Leave aside for the moment that nobody actually believes what Pompeo alleges: that multilateralism should be an end in itself; that paper commitments are credible absent implementation, verification, and enforcement; or that the yardstick of success is how many bureaucrats get hired. What sensible people do believe is that multilateral cooperation is often (though not always) the best way for nations to advance their interests in an interconnected world of complicated problems. Working with others is typically superior to unilateralism, since going it alone leaves the United States with the choice of trying to do everything itself (with uncertain results) or doing nothing. Multilateralism also provides far more bang for the buck than President Trump’s favored approach to diplomacy, bilateralism.

Much of Pompeo’s address was a selective and tendentious critique of international institutions that depicts them as invariably antithetical to national sovereignty. Sure, he conceded, the European Union has “delivered a great deal of prosperity to the continent.” But it has since gone badly off track, as the “political wake-up call” of Brexit showed. All this raised a question in his mind: “Is the EU ensuring that the interests of countries and their citizens are placed before those of bureaucrats and Brussels?”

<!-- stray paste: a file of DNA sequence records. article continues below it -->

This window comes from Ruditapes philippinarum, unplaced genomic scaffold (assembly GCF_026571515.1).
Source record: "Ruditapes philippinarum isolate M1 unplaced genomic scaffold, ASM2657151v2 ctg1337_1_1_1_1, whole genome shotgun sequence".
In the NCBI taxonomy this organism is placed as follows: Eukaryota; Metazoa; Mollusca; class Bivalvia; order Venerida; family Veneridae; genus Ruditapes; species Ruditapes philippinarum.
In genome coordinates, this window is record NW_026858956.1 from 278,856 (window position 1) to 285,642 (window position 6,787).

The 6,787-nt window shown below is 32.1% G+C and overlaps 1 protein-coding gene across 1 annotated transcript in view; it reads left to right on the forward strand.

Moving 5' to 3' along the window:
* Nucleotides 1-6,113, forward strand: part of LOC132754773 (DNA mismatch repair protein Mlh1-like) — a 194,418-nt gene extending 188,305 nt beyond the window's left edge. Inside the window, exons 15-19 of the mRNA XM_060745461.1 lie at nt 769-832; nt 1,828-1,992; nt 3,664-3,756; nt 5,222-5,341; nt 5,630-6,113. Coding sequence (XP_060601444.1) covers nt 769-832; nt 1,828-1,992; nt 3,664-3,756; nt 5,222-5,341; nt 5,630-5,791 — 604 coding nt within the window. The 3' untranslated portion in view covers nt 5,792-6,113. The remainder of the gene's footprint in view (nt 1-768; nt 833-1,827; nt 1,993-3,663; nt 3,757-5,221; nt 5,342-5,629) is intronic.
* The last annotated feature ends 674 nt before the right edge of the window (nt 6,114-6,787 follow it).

The answer, as one listener shouted out, is “Yes!” The secretary, like many U.S. conservative critics of European integration, is unaware that EU member states continue to hold the lion’s share of power in the bloc, which remains more intergovernmental than supranational. Pompeo seems equally unaware of how disastrously Brexit is playing out. With each passing day, the costs of this catastrophic, self-inflicted wound are clearer. In its quest for complete policy autonomy—on ostensible “sovereignty” grounds—the United Kingdom will likely have to accept, as the price for EU market access, an entire body of law and regulations that it will have no say in shaping. So much for advancing British sovereignty.